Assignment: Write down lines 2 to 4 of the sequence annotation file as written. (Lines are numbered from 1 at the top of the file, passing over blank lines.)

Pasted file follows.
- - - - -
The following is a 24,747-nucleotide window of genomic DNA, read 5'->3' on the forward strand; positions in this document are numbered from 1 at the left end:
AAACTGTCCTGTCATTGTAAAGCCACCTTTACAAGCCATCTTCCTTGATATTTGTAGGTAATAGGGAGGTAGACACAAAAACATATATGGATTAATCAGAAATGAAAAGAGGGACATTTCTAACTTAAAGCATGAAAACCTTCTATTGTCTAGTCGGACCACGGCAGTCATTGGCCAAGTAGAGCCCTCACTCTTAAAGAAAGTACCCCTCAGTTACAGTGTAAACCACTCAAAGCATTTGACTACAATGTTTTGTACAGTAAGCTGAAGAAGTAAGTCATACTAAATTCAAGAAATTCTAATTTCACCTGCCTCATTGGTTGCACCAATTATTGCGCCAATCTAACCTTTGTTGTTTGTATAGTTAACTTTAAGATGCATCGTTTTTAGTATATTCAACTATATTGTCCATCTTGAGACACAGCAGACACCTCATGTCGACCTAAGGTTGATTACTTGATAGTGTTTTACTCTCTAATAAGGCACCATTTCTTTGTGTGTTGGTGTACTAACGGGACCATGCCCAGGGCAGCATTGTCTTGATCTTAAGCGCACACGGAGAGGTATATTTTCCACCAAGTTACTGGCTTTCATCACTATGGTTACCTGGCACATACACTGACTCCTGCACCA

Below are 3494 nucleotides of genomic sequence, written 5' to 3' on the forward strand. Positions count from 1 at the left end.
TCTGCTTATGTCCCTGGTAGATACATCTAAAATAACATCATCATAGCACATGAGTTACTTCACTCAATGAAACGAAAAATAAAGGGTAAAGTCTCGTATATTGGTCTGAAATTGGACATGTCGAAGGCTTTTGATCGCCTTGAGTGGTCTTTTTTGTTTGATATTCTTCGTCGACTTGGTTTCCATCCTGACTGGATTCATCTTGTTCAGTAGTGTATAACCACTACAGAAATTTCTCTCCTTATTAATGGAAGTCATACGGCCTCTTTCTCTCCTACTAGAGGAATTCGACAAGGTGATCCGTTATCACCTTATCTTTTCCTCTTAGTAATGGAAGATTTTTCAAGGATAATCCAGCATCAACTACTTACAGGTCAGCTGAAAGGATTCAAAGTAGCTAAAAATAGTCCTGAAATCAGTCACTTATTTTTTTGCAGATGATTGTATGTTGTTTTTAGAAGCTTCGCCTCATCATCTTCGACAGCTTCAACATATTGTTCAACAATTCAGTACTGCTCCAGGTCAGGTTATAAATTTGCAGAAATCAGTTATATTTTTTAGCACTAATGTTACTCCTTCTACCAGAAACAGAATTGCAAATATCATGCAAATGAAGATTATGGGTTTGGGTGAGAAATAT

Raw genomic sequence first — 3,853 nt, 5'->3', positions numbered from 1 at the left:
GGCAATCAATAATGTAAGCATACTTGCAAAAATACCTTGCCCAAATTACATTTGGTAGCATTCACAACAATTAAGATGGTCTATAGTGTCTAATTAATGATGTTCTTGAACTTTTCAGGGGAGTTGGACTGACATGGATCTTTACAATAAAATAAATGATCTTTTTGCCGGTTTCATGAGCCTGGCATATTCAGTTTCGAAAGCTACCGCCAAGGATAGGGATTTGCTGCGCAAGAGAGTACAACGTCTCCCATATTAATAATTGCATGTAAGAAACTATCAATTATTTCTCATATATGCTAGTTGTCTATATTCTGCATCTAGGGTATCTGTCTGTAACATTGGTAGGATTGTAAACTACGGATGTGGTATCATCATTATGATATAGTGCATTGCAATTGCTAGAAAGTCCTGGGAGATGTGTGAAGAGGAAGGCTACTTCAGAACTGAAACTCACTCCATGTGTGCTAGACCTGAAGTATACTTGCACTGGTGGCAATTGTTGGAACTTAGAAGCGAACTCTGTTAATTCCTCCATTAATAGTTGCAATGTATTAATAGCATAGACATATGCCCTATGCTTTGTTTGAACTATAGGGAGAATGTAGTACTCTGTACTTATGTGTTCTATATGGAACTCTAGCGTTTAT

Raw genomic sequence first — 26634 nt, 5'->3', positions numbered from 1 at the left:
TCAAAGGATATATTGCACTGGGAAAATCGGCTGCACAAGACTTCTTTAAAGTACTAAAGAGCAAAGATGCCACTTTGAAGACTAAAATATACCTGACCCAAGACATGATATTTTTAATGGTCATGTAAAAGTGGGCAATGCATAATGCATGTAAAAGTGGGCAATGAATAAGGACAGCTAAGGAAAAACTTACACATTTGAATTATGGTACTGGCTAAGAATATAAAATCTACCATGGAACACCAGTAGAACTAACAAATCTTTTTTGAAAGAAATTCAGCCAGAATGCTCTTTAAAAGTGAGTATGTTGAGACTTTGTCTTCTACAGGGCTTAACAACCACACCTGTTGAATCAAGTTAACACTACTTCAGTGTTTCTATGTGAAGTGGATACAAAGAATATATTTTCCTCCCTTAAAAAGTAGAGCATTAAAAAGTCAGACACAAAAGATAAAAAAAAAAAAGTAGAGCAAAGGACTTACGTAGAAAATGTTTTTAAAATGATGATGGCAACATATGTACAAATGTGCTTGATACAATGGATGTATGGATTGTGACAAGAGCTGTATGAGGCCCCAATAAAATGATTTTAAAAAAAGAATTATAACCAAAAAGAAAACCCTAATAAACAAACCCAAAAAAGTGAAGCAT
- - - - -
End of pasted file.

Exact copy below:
AAACTGTCCTGTCATTGTAAAGCCACCTTTACAAGCCATCTTCCTTGATATTTGTAGGTAATAGGGAGGTAGACACAAAAACATATATGGATTAATCAGAAATGAAAAGAGGGACATTTCTAACTTAAAGCATGAAAACCTTCTATTGTCTAGTCGGACCACGGCAGTCATTGGCCAAGTAGAGCCCTCACTCTTAAAGAAAGTACCCCTCAGTTACAGTGTAAACCACTCAAAGCATTTGACTACAATGTTTTGTACAGTAAGCTGAAGAAGTAAGTCATACTAAATTCAAGAAATTCTAATTTCACCTGCCTCATTGGTTGCACCAATTATTGCGCCAATCTAACCTTTGTTGTTTGTATAGTTAACTTTAAGATGCATCGTTTTTAGTATATTCAACTATATTGTCCATCTTGAGACACAGCAGACACCTCATGTCGACCTAAGGTTGATTACTTGATAGTGTTTTACTCTCTAATAAGGCACCATTTCTTTGTGTGTTGGTGTACTAACGGGACCATGCCCAGGGCAGCATTGTCTTGATCTTAAGCGCACACGGAGAGGTATATTTTCCACCAAGTTACTGGCTTTCATCACTATGGTTACCTGGCACATACACTGACTCCTGCACCA

Below are 3494 nucleotides of genomic sequence, written 5' to 3' on the forward strand. Positions count from 1 at the left end.
TCTGCTTATGTCCCTGGTAGATACATCTAAAATAACATCATCATAGCACATGAGTTACTTCACTCAATGAAACGAAAAATAAAGGGTAAAGTCTCGTATATTGGTCTGAAATTGGACATGTCGAAGGCTTTTGATCGCCTTGAGTGGTCTTTTTTGTTTGATATTCTTCGTCGACTTGGTTTCCATCCTGACTGGATTCATCTTGTTCAGTAGTGTATAACCACTACAGAAATTTCTCTCCTTATTAATGGAAGTCATACGGCCTCTTTCTCTCCTACTAGAGGAATTCGACAAGGTGATCCGTTATCACCTTATCTTTTCCTCTTAGTAATGGAAGATTTTTCAAGGATAATCCAGCATCAACTACTTACAGGTCAGCTGAAAGGATTCAAAGTAGCTAAAAATAGTCCTGAAATCAGTCACTTATTTTTTTGCAGATGATTGTATGTTGTTTTTAGAAGCTTCGCCTCATCATCTTCGACAGCTTCAACATATTGTTCAACAATTCAGTACTGCTCCAGGTCAGGTTATAAATTTGCAGAAATCAGTTATATTTTTTAGCACTAATGTTACTCCTTCTACCAGAAACAGAATTGCAAATATCATGCAAATGAAGATTATGGGTTTGGGTGAGAAATAT